Students will explore how painter Claude Monet and poet E.E. Cummings used different artistic mediums to highlight the contrasts found in a city. They will then explore various literary devices and compose a poem in the style of Cummings.
Intended Age GroupSecondary (grades 6-12)
Length of LessonOne 45 minute lesson
Standards AreaLanguage Arts
Students will be able to:
- discuss and analyze a painting for its defining characteristics, compositional qualities, and distinctive mood and atmosphere;
- read and analyze a poem by E.E. Cummings;
- draw a comparison between a painting and a poem; and
- write a poem that incorporates their observations of different art forms.
1. Show students Waterloo Bridge and begin by giving them plenty of time to look.
2. Ask students what they see. Engage in a discussion using the following questions:
- What kind of an atmosphere do you think Monet was trying to create in this painting? How can you tell?
- How might he have created fog (different brush strokes, colors, composition choices, etc.)?
- In what ways did Monet create contrast in the painting? (He used contrasting colors—blue and orange—and he also contrasted the natural imagery of the Thames River with the industrial smokestacks in the background.)
3. Use the About the Art section to provide background information about Monet, his painting process, and his fascination with fog. Share this quotation from Monet:
“The fog in London assumes all sorts of colors; there are black, brown, yellow, green, purple fogs, and the interest in painting is to get the objects as seen through these fogs.”
4. Ask students how they think a poet might capture a similar foggy scene. What words and phrases would convey the essence of this scene? Ask students to write down descriptive words they would use in a poem to describe the scene.
5. Read E.E. Cummings’s poem Paris; This April Sunset Completely Utters by E.E. Cummings out loud twice to the class.
6. Provide some context for the poem and explain that E.E. Cummings spent a lot of time in Paris and he, like Monet, was drawn to both the natural beauty of the city as well, as its modern aspects. Cummings wrote in 1953 that in Paris, “two realms, elsewhere innately hostile, here cordially co-existed—each (by its very distinctness) intensifying the other—nor could I have possibly imagined either a loveliness so fearlessly of the moment or so nobly beautiful a timelessness.” He also described Paris as “an actual marriage of material with immaterial things.”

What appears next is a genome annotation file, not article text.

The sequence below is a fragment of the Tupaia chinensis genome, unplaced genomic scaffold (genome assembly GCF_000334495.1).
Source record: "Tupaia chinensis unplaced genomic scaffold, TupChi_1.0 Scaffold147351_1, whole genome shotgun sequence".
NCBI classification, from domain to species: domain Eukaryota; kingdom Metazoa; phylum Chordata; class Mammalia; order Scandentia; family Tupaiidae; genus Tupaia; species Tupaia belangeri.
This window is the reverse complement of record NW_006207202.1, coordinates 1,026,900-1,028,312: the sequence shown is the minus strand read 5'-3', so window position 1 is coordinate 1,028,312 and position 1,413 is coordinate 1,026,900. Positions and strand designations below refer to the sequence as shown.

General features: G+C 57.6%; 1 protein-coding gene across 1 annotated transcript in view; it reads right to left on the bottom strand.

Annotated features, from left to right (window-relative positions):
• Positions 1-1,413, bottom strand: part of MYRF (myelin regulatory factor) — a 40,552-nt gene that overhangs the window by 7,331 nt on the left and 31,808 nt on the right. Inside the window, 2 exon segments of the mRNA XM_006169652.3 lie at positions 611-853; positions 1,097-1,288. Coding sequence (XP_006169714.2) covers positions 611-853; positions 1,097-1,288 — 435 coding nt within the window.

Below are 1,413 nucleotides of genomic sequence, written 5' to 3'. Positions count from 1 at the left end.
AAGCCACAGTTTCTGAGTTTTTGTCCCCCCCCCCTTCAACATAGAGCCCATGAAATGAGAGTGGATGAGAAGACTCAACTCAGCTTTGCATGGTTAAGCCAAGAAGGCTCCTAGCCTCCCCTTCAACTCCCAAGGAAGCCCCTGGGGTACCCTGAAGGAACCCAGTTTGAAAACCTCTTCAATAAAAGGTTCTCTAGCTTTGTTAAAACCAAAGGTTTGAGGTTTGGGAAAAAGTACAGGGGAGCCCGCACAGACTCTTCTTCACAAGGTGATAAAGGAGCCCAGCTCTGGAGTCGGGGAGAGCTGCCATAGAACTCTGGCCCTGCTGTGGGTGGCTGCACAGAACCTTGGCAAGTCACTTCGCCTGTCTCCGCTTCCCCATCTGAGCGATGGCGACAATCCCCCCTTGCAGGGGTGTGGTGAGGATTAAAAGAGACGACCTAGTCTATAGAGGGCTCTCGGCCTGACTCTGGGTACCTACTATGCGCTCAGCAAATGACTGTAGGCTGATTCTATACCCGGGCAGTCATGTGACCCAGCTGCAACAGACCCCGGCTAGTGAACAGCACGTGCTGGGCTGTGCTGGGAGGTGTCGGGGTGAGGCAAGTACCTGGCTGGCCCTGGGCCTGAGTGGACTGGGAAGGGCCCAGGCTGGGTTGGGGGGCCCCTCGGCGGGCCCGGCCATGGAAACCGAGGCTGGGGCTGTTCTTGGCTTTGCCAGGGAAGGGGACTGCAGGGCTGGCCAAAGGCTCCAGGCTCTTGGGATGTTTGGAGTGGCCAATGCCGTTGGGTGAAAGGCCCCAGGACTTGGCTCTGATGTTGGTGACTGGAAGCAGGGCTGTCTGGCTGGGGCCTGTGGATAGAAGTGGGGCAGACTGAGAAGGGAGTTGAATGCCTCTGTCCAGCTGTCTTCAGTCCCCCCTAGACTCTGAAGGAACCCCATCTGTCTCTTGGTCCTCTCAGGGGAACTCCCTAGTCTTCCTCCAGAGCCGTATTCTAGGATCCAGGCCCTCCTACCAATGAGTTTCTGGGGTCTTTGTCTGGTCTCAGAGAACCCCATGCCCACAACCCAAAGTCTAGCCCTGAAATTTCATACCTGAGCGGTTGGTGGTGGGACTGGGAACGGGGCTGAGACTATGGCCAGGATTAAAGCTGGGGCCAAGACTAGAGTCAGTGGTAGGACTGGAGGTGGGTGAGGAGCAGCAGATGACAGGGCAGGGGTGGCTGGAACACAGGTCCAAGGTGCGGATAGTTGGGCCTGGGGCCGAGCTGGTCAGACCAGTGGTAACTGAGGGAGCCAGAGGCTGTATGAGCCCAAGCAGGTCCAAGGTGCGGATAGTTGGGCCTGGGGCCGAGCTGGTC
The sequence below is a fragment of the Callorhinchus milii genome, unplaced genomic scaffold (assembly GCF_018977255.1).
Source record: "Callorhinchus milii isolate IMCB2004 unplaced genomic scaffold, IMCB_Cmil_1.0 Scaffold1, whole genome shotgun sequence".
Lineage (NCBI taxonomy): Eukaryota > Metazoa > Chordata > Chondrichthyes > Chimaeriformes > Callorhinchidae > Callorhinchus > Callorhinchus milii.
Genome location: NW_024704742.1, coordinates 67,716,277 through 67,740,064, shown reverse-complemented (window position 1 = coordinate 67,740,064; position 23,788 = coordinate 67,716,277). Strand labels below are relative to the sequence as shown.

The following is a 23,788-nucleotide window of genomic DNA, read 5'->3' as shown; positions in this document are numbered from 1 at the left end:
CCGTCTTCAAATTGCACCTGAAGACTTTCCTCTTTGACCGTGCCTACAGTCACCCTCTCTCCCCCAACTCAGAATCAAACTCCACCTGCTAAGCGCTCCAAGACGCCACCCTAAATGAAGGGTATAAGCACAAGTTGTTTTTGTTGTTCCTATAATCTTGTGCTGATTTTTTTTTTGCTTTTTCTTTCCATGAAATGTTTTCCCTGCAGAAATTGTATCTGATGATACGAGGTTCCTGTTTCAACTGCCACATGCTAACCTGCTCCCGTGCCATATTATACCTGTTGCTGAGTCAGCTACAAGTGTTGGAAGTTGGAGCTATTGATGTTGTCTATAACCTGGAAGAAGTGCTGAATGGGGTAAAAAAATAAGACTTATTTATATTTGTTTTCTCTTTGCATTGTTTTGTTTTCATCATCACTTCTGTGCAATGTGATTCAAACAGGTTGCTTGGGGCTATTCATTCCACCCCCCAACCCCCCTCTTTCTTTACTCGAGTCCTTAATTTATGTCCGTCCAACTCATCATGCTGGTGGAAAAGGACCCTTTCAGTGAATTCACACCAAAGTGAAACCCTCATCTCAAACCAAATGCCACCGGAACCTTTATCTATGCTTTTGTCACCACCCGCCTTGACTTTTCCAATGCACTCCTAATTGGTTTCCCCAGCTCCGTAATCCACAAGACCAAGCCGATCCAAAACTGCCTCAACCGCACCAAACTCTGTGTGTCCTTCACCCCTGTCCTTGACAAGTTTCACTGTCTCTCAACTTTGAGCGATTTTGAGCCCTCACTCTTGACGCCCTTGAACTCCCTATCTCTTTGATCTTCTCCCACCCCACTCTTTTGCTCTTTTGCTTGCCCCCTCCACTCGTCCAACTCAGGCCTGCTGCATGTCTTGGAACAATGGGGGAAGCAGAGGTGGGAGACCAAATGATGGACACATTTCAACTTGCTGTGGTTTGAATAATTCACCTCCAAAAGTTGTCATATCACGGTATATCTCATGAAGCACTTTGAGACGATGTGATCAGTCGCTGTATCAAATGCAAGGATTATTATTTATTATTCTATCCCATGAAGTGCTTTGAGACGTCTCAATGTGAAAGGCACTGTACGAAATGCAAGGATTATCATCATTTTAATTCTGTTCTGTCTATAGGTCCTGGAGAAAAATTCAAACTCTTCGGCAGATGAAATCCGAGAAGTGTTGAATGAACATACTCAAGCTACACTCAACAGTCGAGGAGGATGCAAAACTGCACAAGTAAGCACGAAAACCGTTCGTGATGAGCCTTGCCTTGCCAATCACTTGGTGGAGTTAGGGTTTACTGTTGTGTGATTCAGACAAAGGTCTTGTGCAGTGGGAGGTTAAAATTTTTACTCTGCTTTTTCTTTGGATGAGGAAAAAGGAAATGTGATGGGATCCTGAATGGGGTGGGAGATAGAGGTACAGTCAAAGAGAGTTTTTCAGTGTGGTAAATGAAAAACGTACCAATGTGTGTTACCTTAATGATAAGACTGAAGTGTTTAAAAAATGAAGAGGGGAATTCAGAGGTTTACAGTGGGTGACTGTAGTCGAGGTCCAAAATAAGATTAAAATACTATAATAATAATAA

7. Ask students to point out examples of contrasting language in Cummings’s poem.
8. Help students notice some of Cummings’s literary techniques, such as alliteration, the repeating an initial consonant to increase the musical quality of the language. Point out the unique ways that Cummings isolates images and ideas for emphasis and breaks the conventional rules of grammar to force the reader to run words together.
9. Ask students to revisit the words they wrote down after looking at Monet’s Waterloo Bridge. Have them write a poem in Cummings’s style about the Waterloo Bridge. They could follow Cummings’s structure: Begin with the name of the city, the time of day, and name of an architectural structure (Waterloo Bridge); then describe the structure and scene and explain what happens when the time of day or weather changes.
10. Encourage students to highlight the contrasts in Monet’s painting and to experiment with Cummings’s signature literary techniques.
11. After writing for about 15 minutes, ask students to meet with a partner to share what they have so far. Tell them to give feedback on what is clear, what they could improve, and what they love.
12. Allow students plenty of time to finish their poems, then give them a chance to share with the class.
- Pencils/pens and paper or computers for composing the poems
- Copies of the poem Paris; This April Sunset Completely Utters by E.E. Cummings
- About the Art section on Waterloo Bridge
- One color copy of the painting for every four children, or the ability to project the image onto a wall or screen
- Visual Arts
- Invent and Discover to Create
- Observe and Learn to Comprehend
- Relate and Connect to Transfer
- Envision and Critique to Reflect
- Language Arts
- Oral Expression and Listening
21st Century Skills
- Critical Thinking & Reasoning
- Information Literacy
About the Art
Who Made It?
The most widely known French Impressionist and leader of that movement, Claude Monet [moe-NAY] was born in Paris and grew up on the Normandy coast. His father was a wholesale grocer, and after his mother died when he was 17, an aunt encouraged him in his efforts to become an artist. With a local reputation as a caricaturist, he attracted the interest of landscape painter Eugene Boudin [boh-DAN], who introduced the young artist to plein-air painting. Plein-air is French for “open air” and refers to paintings created outdoors.